Welcome to “Women Around the World: This Week,” a series that highlights noteworthy news related to women and U.S. foreign policy. This week’s post, covering from October 2 to October 8, was compiled with support from Becky Allen, Anne Connell, and Lauren Hoffman.
Women’s leadership at the United Nations
The United Nations (UN) Security Council formally agreed this week that Antonio Guterres should succeed outgoing Secretary-General Ban Ki-moon, after the final straw poll of the year-long appointment process revealed that no council member would veto the choice. A former prime minister of Portugal, Guterres also led the UN’s refugee agency for ten years, making him a highly-qualified and timely choice in light of the ongoing migration crisis. The race for the next secretary-general, however, also highlighted the challenges women face in breaking into the upper echelons of political leadership at the UN. Earlier in the year, there was widespread anticipation that the Security Council would put a woman in the world’s top diplomatic post for the first time in the UN’s seventy-one year history. Seven women were among the thirteen candidates vying for the position, including Irina Bokova, director-general of UNESCO, Susana Malcorra, foreign minister of Argentina, and Helen Clark, former prime minister of New Zealand and administrator of UNDP. But none of the female candidates were ever seriously considered, as indicated by the straw polls. Despite the UN’s commitment to gender parity in managerial and decision-making roles—a pledge made twenty years ago—only 22 percent of UN leadership positions were held by women in 2015.
Safety measures for refugee women and girls
The German government, in partnership with UNICEF and the German Red Cross, launched a pilot program to improve safety for women and children in twenty-five refugee shelters across the country. The effort is spearheaded by Germany’s Minister of Family Affairs Manuela Schwesig, and took shape in light of reports of high levels of assault, exploitation, and trafficking of vulnerable groups—particularly women and children—among the more than one million asylum-seekers who have arrived in the country over the past two years. Only this year has UNICEF placed a coordinator in Germany to advise federal and state governments on children’s protection. Under the new initiative, social workers who are trained to identity abuse within the shelter offer counseling services to all women and children. And unlike in the vast majority of other camps and shelters in Germany—as well as across Europe and the Middle East—all accommodations in the pilot program have sex-segregated spaces, private bathrooms, and locking doors. Research has shown that these relatively simple, low-cost interventions can significantly reduce levels of violence and sexual assault—and many German officials hope the program can be brought to scale across the country.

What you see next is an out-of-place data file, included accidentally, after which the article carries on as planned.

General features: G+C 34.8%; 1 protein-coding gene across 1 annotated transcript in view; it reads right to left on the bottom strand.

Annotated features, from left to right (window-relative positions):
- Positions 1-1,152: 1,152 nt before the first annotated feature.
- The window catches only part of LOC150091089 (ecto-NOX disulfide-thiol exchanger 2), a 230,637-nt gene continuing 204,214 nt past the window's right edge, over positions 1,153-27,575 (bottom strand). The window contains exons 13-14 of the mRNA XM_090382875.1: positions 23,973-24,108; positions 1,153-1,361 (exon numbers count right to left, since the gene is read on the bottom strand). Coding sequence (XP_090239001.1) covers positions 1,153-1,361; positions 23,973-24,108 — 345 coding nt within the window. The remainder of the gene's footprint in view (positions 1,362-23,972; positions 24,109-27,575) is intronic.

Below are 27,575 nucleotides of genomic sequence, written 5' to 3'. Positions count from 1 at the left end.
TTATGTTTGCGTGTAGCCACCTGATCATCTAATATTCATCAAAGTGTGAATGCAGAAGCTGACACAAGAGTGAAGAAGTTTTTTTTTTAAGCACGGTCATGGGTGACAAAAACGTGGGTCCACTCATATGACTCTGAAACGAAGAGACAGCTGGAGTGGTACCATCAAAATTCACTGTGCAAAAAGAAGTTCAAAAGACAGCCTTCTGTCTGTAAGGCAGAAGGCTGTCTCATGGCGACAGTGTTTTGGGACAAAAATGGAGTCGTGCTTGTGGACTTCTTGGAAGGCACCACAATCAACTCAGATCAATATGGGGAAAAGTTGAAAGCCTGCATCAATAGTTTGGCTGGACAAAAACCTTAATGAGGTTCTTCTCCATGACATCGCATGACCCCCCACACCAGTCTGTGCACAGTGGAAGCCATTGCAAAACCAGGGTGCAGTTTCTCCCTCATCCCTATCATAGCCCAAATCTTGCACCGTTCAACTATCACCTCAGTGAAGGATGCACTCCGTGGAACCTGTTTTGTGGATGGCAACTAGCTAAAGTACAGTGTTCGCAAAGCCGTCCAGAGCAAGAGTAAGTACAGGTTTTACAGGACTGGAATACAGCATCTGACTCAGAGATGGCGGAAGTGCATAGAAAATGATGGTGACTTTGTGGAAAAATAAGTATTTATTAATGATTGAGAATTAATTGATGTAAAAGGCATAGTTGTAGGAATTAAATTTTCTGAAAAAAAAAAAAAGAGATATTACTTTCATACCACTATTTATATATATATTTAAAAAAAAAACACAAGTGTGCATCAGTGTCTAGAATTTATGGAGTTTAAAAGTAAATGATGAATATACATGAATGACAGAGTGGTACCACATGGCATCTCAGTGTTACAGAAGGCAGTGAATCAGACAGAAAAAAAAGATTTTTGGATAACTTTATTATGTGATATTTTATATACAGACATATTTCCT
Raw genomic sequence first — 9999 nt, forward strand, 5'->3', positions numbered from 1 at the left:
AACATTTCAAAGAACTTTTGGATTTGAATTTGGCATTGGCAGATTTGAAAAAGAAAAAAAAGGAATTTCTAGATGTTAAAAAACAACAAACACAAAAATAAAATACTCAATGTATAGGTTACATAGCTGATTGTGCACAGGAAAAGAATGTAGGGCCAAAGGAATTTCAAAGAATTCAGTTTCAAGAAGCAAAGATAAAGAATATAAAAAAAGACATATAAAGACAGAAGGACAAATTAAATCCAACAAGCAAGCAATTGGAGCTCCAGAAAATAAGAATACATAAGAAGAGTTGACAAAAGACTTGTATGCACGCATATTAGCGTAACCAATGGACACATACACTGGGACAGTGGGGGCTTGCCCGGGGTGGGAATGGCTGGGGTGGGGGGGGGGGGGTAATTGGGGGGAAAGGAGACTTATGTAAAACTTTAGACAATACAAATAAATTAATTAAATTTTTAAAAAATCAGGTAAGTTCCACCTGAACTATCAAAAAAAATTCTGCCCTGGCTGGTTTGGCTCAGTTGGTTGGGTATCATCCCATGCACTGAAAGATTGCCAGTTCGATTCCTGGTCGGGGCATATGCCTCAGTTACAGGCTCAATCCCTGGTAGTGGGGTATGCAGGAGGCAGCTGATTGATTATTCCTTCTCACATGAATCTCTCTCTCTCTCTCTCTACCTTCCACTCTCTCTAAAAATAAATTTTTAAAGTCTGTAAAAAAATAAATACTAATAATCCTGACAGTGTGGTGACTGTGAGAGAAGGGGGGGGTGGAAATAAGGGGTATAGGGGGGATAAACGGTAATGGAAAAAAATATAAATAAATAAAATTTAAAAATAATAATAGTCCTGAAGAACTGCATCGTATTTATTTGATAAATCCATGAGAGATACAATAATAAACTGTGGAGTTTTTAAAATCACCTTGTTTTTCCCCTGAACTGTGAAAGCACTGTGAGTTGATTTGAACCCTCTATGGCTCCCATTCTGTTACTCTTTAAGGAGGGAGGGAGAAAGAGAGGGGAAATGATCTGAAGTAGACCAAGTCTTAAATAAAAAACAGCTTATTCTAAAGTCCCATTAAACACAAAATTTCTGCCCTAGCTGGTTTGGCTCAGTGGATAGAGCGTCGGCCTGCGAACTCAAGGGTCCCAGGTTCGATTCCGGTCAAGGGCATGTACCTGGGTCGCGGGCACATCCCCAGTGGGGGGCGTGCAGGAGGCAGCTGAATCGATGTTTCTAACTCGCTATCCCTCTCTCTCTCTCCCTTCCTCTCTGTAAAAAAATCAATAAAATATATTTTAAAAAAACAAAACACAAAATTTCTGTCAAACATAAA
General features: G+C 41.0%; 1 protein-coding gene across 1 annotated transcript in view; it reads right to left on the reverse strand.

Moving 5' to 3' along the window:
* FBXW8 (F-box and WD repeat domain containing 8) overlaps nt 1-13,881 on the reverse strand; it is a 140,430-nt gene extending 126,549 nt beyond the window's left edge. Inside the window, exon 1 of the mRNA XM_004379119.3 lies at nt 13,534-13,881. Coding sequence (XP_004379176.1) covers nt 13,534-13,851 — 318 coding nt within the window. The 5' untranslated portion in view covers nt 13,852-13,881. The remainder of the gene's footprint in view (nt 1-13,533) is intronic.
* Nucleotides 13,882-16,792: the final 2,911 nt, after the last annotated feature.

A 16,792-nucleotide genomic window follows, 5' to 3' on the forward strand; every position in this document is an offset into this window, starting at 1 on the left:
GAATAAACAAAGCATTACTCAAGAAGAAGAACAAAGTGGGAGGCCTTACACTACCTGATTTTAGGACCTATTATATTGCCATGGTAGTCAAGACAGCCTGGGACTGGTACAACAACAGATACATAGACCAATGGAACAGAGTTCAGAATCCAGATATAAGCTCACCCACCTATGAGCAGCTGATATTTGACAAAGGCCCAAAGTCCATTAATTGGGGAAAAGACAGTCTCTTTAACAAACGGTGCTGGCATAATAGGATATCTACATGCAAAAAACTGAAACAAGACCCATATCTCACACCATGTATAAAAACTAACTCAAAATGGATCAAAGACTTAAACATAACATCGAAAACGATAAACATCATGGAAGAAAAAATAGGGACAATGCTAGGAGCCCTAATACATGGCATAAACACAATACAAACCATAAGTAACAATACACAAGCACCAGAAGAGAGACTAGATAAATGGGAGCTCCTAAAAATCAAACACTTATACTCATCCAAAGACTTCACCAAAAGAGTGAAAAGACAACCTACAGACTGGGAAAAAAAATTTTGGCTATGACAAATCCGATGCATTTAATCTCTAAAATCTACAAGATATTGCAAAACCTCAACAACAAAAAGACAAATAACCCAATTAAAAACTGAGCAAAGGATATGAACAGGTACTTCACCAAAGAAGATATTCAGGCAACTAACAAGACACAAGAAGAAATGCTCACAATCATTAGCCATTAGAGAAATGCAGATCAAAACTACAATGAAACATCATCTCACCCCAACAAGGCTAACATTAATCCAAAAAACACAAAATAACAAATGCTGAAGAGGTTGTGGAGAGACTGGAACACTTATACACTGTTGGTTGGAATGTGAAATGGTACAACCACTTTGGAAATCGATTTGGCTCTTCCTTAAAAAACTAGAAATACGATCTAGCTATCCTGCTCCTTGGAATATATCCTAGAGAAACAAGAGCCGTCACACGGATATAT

Women’s political leadership in Liberia
Following a series of UN Women-supported consultations and public hearings held since 2009, the Liberian House of Representatives passed the landmark Equal Representation and Participation Act last week. The act, unprecedented in Liberia’s history, establishes five reserved seats for women in the country’s lower house of parliament. While Liberia elected President Ellen Johnson Sirleaf in 2006, making her the first female head of state in Africa, the nation ranks amongst the lowest on the continent—fortieth out of fifty-four measured countries—in terms of women’s representation in parliament. In fact, according to the Interparliamentary Union, as of August, women only held 11 percent of parliamentary seats in Liberia’s lower house of parliament, in contrast to nearly 64 percent in Rwanda’s lower house (consistently one of the world’s highest ratios) and 43 percent in Senegal’s single house parliament. With Liberia’s 2017 presidential and legislative elections approaching, the act lays the groundwork for a new era of increased women’s political participation and leadership, which evidence suggests will contribute to the sustainability of the country’s thirteen years of peace post-civil war.